## Introduction

Data drift is a common problem in machine learning that can significantly lower your model’s performance. The key to solving this problem is being able to detect and keep an eye on data drift.

There are several methods for tracking data drift in real-world applications. One popular method uses statistical tests to identify and monitor drift over time. However, traditional drift detection methods often require access to the entire original dataset, which may not be practical for large systems due to storage limits or privacy issues. An alternative is to sample the data first, but this approach can miss critical details, like rare events or outliers, making the results less reliable.

Another strategy involves profiling your data before applying drift detection algorithms. Data profiling involves summarizing your data’s key statistical characteristics, such as its distribution, common values, and missing information. This summary can then help adapt drift detection techniques to the data’s statistical properties. However, profiling is an estimation technique, and using it means accepting approximations in drift detection values compared to using the full dataset.

But what do we lose by profiling data before using drift detection algorithms, and how does it affect the results?

Understanding the trade-offs involved in profiling data is important to appreciate the differences in drift detection methods.

In this blog, we’ll focus on the essence of the Kolmogorov-Smirnov test, its application in detecting data drift, and how it compares with other normality tests, such as the Shapiro-Wilk test.

## Understanding the Kolmogorov-Smirnov Test

The Kolmogorov-Smirnov (KS) test represents a non-parametric test that evaluates the differences between two cumulative distribution functions (CDFs). These functions describe the probability that a random variable takes on a value less than or equal to a certain value. In simpler terms, a CDF gives you the probability of observing a particular value or anything less in your dataset. For any given value, the CDF tells you the proportion of data points that fall at or below that value. For example, in the context of the KS test, comparing two CDFs allows you to see how the probabilities of one dataset stack up against another across the entire range of data. This comparison can help identify whether the two datasets come from the same distribution or if there are significant differences between them.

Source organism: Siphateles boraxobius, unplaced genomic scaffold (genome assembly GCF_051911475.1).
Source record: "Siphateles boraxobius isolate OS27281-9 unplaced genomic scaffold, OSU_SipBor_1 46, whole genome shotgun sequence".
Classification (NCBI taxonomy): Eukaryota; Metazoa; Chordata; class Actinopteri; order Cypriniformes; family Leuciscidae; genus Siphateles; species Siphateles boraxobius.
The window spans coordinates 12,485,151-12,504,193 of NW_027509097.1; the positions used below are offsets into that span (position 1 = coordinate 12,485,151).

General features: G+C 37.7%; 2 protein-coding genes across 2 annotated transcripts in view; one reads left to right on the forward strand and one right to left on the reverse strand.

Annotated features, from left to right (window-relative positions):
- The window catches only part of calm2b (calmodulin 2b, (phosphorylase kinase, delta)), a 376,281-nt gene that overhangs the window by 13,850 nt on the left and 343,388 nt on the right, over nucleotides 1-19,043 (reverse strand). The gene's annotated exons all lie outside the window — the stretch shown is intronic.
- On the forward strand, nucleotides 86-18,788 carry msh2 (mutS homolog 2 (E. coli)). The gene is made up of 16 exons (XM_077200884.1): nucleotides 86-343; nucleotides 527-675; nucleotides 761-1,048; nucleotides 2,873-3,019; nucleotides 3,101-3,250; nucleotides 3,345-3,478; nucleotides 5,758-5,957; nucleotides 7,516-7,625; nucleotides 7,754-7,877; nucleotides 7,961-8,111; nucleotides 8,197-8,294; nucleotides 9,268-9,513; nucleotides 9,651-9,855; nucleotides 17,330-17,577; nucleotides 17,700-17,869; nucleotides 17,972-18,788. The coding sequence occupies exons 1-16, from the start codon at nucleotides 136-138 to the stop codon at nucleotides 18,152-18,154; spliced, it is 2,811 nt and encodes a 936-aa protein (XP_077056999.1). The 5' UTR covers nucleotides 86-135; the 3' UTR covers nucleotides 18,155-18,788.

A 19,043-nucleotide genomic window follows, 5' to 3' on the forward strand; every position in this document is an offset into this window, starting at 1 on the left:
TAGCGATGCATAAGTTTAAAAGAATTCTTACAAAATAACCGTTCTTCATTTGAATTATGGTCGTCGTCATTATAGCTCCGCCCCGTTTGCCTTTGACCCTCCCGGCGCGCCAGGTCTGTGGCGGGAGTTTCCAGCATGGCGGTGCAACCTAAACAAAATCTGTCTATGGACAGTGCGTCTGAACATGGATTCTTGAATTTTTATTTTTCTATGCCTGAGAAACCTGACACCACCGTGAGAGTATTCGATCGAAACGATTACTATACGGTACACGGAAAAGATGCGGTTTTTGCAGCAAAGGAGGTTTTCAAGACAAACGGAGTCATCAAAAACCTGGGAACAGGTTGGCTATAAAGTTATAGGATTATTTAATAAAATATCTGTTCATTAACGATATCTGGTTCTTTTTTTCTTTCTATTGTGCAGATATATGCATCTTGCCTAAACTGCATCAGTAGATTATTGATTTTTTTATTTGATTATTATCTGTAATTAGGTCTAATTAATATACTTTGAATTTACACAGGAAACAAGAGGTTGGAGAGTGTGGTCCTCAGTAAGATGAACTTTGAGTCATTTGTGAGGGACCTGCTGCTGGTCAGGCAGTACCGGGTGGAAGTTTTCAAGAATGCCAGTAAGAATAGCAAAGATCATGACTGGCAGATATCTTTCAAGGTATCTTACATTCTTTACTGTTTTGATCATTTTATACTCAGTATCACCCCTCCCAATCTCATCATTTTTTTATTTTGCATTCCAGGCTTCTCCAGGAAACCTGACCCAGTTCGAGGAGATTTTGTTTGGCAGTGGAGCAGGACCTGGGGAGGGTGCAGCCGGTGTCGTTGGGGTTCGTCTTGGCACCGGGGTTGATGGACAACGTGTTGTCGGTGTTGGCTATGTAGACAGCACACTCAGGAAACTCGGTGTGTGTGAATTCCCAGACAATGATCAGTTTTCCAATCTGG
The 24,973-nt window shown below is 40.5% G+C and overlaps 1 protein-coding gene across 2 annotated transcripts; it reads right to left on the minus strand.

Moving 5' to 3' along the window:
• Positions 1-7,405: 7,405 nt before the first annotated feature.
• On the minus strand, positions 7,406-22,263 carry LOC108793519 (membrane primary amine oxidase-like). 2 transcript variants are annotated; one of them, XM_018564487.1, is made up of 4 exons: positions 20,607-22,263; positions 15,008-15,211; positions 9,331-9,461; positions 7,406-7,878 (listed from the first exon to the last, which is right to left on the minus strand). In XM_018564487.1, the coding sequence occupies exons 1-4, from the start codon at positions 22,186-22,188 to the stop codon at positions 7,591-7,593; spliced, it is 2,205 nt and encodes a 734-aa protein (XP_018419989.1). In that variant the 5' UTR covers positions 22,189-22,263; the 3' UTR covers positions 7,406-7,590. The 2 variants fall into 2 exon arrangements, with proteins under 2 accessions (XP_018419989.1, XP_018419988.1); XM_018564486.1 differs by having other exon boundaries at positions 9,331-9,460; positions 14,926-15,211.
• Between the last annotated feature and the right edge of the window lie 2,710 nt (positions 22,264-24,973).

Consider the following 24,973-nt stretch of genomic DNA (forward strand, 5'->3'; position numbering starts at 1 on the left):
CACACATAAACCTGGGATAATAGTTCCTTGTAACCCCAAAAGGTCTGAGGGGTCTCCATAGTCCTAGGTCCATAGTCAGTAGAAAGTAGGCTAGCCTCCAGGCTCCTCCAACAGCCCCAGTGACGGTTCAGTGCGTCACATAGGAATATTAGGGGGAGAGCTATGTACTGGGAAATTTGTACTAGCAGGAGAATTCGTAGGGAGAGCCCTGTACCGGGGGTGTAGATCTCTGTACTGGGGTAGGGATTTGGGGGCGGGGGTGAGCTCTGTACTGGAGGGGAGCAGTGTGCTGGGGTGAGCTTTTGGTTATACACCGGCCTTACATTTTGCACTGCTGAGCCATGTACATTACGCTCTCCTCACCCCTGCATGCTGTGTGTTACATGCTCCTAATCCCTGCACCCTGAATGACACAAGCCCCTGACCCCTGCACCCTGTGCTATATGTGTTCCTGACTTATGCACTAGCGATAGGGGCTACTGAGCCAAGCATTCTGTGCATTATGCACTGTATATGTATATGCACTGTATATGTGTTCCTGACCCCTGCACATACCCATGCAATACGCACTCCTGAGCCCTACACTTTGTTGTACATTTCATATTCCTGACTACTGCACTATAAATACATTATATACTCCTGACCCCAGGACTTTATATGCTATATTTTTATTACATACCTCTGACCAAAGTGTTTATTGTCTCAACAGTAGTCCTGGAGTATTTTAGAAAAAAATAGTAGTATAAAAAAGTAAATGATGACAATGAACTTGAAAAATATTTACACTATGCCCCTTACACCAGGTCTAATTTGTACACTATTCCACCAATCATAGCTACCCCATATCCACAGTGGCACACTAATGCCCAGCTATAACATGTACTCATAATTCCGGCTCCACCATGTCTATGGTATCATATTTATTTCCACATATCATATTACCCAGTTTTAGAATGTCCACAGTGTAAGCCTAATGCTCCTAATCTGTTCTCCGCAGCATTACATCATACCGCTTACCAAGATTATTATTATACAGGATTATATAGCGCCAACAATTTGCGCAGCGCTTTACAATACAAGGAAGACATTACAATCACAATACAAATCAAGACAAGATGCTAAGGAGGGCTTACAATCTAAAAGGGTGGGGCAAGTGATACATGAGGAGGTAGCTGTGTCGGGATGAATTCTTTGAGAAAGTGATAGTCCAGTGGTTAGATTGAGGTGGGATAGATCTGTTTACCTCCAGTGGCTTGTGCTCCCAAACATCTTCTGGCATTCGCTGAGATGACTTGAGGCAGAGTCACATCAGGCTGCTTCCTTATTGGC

KS test can be applied in two main scenarios: comparing a sample against a known distribution (one-sample KS test) to test for normality or comparing two samples to each other (two-sample KS test) to detect data drift or distributional changes. The essence of the KS test lies in its KS score, which quantifies the maximum distance between the CDFs, providing a measure of the divergence between the distributions.

One advantage of the KS test is that it’s non-parametric, meaning it doesn’t assume the data comes from any specific type of distribution. This is helpful because we often don’t know the exact distribution of the data we’re working with in real situations. Unlike tests that assume the data must fit a specific distribution, the KS test does not require the data to adhere to any predefined distribution form.

The key part of the KS test is the KS statistic, denoted with D, which quantifies the maximum difference between the CDFs of two datasets. This statistic is used to assess the similarity between the two distributions being compared. The calculation of D helps determine whether the two datasets are likely to have come from the same distribution.

The formula for calculating the KS statistic D is as follows:

Here, andrepresent the CDFs of the first and second datasets, respectively, at any given point *x*. The absolute value of the difference between these two functions is taken at each point across the entire range of data. The maximum of these absolute differences is what constitutes the KS statistic, D.